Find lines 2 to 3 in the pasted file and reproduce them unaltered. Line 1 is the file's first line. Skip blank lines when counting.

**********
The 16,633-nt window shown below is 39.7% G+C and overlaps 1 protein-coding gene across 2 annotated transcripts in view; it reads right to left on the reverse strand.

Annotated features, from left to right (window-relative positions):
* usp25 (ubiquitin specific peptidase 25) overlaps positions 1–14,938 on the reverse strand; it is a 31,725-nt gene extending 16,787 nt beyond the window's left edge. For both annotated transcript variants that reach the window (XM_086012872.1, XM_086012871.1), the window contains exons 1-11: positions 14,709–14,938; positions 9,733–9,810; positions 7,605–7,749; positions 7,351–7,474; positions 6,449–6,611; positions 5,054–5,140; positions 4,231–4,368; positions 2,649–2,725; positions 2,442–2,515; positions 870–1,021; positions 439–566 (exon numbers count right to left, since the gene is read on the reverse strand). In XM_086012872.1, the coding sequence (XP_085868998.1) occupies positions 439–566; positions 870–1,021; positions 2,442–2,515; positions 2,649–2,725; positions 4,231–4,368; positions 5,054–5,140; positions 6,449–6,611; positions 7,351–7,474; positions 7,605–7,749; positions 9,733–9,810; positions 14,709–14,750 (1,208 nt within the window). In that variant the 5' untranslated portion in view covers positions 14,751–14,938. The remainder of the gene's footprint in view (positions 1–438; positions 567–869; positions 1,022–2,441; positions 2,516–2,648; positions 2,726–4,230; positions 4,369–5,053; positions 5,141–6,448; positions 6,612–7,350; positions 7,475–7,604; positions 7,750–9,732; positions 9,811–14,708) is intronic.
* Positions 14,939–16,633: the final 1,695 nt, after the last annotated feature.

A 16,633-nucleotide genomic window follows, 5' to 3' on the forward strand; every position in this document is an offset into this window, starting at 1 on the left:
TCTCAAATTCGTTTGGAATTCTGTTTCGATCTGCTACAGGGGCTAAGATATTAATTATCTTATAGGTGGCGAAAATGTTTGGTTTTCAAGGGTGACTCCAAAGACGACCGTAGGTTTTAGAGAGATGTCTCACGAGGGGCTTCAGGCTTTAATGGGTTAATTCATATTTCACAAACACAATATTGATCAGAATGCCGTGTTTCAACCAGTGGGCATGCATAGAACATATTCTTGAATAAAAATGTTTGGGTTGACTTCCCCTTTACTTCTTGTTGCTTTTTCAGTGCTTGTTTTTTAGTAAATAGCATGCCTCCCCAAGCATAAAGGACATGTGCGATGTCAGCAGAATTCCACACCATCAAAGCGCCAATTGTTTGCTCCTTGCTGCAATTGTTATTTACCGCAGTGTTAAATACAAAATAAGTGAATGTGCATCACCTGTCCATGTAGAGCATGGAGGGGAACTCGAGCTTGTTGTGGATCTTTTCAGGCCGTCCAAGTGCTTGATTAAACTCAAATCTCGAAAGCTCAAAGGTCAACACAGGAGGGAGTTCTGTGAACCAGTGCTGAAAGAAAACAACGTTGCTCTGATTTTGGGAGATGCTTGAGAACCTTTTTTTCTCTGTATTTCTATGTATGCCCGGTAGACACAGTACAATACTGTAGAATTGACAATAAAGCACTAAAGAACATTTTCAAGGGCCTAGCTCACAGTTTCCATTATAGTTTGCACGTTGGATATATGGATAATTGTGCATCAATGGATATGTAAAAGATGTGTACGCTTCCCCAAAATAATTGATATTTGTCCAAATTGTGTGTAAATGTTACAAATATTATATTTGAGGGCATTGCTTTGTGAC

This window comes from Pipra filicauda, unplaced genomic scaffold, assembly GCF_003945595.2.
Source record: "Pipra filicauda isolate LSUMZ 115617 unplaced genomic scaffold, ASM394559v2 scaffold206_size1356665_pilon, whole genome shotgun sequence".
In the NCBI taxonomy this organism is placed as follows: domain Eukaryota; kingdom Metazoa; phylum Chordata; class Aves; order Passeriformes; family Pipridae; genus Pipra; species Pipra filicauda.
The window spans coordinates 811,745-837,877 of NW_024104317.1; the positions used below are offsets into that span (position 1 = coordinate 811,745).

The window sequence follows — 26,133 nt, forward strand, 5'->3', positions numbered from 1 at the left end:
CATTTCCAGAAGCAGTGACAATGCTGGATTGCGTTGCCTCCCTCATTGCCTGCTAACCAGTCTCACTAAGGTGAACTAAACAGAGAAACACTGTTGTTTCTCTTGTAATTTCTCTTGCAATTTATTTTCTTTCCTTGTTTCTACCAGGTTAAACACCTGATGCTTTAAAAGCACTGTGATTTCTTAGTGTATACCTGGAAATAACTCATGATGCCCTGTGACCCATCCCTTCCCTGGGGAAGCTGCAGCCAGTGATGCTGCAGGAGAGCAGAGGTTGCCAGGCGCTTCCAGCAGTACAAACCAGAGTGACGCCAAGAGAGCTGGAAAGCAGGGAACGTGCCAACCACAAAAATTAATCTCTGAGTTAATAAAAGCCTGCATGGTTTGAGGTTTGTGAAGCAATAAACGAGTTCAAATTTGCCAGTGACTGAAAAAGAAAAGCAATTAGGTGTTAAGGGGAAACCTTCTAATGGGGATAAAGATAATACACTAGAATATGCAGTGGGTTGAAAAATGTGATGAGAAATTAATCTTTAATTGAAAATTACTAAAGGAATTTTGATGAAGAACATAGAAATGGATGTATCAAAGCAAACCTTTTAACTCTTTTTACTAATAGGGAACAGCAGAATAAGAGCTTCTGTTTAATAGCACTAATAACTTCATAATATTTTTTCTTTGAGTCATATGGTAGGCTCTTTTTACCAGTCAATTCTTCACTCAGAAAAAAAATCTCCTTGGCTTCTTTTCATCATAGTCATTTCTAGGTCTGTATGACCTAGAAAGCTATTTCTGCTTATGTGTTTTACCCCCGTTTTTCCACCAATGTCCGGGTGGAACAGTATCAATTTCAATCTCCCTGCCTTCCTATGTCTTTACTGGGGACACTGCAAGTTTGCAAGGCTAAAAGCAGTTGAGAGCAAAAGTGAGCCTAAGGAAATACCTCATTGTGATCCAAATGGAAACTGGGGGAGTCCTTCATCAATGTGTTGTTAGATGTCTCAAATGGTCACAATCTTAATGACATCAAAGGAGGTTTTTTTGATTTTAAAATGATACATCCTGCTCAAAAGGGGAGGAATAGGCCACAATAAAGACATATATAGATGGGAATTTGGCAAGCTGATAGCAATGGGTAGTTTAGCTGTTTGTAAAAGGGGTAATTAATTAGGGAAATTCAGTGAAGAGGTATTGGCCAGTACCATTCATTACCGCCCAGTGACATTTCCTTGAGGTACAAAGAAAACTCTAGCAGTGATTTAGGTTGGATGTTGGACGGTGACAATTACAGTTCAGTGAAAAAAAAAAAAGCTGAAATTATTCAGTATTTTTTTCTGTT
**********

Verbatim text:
Annotated features, from left to right (window-relative positions):
* usp25 (ubiquitin specific peptidase 25) overlaps positions 1–14,938 on the reverse strand; it is a 31,725-nt gene extending 16,787 nt beyond the window's left edge. For both annotated transcript variants that reach the window (XM_086012872.1, XM_086012871.1), the window contains exons 1-11: positions 14,709–14,938; positions 9,733–9,810; positions 7,605–7,749; positions 7,351–7,474; positions 6,449–6,611; positions 5,054–5,140; positions 4,231–4,368; positions 2,649–2,725; positions 2,442–2,515; positions 870–1,021; positions 439–566 (exon numbers count right to left, since the gene is read on the reverse strand). In XM_086012872.1, the coding sequence (XP_085868998.1) occupies positions 439–566; positions 870–1,021; positions 2,442–2,515; positions 2,649–2,725; positions 4,231–4,368; positions 5,054–5,140; positions 6,449–6,611; positions 7,351–7,474; positions 7,605–7,749; positions 9,733–9,810; positions 14,709–14,750 (1,208 nt within the window). In that variant the 5' untranslated portion in view covers positions 14,751–14,938. The remainder of the gene's footprint in view (positions 1–438; positions 567–869; positions 1,022–2,441; positions 2,516–2,648; positions 2,726–4,230; positions 4,369–5,053; positions 5,141–6,448; positions 6,612–7,350; positions 7,475–7,604; positions 7,750–9,732; positions 9,811–14,708) is intronic.